One of the most telling moments comes near the end of the doc when Jones unveils one of his early notebooks. Not just words scribbled on pages but carefully and neatly scripted records of recordings/arrangements and pay. This is pay for some of the greatest arrangements and sessions ever recorded with the greatest musicians of the time. The dates/names are there and then the bombshell: $10 and $20 for a complete arrangement for sixteen to eighteen players. Recordings that became the very heart and soul of many African Americans turntables.

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In another binder, Jones makes quick decisions who to hire no matter the engagement by scanning through his records. When he makes the call, they say yes, whether Stevie Wonder, Herbie Hancock or a Lady Gaga. That’s how it works with an icon. This can only happen with a person with genuine people skills, integrity and immense clout.

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The in-waiting wives with whom he rarely crossed paths as marriages became secondary to career. The seven mostly sidelined children are now back in focus. A brain aneurysm nearly killed and robbed him of his memory. A massive blood clot said to be the caustic reflex of multiple, and long airplane flights and a diabetic coma brought on through heavy drinking could have stopped Jones well short of his 85th year.

Sitting just ten feet west of Jones, I thought about that during the screening and would occasionally look over and observe Jones' expressions. 29 Grammy Awards, seven Oscar nominations, Ray Charles, Count Basie, Ella Fitzgerald, Michael Jackson, Frank Sinatra, The Quintessence, The Dude, Back on the Block, Off the Wall, Thriller, Genius + Soul + Jazz and I saw nothing but a big broad smile.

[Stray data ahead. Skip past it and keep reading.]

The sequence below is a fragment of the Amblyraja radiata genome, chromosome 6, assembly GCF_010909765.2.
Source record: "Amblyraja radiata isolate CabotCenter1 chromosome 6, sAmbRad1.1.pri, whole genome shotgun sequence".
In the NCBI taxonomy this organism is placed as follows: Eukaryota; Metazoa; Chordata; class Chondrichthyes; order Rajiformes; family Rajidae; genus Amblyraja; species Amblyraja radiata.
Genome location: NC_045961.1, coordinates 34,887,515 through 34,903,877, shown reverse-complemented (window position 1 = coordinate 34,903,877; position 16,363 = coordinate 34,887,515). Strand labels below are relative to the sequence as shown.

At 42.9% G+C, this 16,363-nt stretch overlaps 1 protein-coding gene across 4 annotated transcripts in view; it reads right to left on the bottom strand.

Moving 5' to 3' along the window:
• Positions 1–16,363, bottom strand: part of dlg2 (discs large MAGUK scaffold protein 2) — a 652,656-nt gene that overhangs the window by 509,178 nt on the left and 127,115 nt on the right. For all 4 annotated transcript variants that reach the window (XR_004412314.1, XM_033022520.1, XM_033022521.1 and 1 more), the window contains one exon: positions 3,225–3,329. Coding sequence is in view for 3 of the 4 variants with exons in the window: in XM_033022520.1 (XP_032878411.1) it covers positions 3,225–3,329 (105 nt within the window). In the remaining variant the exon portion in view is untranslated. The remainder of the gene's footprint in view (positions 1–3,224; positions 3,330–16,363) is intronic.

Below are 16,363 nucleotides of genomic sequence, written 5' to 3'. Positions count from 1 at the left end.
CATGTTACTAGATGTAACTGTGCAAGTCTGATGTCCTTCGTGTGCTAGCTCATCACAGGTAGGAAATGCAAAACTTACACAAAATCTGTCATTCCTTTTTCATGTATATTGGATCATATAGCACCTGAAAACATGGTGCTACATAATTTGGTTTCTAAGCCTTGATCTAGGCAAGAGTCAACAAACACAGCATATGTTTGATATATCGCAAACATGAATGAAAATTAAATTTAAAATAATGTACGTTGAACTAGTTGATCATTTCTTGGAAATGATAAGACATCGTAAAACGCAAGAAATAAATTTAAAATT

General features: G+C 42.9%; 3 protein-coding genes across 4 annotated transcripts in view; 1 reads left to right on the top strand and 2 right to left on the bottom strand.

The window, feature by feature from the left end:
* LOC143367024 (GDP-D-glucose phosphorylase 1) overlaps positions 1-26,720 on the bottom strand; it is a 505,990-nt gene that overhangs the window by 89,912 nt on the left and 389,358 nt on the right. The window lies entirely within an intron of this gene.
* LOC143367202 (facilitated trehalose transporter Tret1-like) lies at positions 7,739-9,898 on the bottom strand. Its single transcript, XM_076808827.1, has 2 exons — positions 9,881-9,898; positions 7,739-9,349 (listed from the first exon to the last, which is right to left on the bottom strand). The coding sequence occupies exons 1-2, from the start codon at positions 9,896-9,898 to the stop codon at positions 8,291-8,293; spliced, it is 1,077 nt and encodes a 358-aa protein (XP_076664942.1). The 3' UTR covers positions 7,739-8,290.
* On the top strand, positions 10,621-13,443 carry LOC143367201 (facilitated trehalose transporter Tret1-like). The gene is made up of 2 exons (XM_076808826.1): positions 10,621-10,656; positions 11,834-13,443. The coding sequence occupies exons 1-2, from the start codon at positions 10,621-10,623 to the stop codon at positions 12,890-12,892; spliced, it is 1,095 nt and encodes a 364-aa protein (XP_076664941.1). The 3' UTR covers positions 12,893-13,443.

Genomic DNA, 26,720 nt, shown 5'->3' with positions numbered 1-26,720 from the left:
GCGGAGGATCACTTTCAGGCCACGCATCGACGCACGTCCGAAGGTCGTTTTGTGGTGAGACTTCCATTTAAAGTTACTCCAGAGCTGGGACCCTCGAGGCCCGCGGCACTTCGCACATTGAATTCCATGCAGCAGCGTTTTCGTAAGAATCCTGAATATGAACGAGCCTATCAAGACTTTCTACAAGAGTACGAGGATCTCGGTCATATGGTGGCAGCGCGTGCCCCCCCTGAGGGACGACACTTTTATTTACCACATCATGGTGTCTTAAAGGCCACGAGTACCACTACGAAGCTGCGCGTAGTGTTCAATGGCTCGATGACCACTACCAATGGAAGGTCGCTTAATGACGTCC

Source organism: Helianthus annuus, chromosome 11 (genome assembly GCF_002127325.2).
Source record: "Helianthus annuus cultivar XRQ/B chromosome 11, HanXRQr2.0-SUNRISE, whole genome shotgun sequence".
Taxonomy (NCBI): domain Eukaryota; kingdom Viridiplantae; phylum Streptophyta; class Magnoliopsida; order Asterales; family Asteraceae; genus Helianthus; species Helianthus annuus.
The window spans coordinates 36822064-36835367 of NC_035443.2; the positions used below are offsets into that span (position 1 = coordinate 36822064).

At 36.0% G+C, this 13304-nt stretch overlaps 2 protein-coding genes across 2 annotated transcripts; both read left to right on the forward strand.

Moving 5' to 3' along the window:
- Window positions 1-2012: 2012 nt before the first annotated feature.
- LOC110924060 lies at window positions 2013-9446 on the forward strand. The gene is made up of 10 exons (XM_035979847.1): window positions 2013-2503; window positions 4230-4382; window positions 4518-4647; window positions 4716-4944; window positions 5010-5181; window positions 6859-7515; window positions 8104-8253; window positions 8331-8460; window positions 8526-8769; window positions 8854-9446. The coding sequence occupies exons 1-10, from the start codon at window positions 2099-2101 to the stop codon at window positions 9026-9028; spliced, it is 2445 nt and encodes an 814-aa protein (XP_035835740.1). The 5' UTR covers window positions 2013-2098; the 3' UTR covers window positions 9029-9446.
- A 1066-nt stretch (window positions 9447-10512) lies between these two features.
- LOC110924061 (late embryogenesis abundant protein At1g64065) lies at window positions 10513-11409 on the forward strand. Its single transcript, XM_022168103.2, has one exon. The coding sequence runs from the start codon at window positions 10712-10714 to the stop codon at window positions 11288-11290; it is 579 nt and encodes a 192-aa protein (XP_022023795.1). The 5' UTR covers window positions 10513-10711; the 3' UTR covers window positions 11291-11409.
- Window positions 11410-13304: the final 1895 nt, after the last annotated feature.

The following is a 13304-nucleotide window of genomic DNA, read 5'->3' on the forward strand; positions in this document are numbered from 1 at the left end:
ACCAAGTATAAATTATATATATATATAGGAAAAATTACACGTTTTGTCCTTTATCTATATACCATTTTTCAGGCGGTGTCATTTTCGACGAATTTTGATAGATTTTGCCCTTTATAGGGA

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DIVINE (L) and Karan Aujla
@anmollium / Anmol Raina

DIVINE (L) and Karan Aujla

Chart Beat

Karan Aujla & DIVINE Debut in Top 25 on Billboard Canadian Albums Chart

B.C.-based Punjabi artist Karan Aujla and Indian rapper DIVINE land the No. 22 spot on this week's Canadian Albums chart with their new collaborative release, 'Street Dreams.' On the Canadian Hot 100, Beyoncé's "Texas Hold 'Em" ascends to No. 1, while Canadian pop artist Preston Pablo makes a debut.

B.C.-based Punjabi artist Karan Aujla and Indian rapper DIVINE are making moves together on Billboard's Canadian Albums chart this week, with their collaborative project, Street Dreams, debuting in the No. 22 spot.

The seven-track album, released Feb. 16, blends harder hip-hop and smooth R&B pop, the latter shining through especially on the Jonita Gandhi-assisted "Yaad." It's not Aujla's highest spot on the Albums chart — he reached No. 5 in 2023 with Making Memories, his collaboration with Canadian Punjabi artist Ikky — but it gives him some momentum going into his upcoming performance at the Juno Awards on Mar. 24, where he's nominated for TikTok Juno fan choice and breakthrough artist.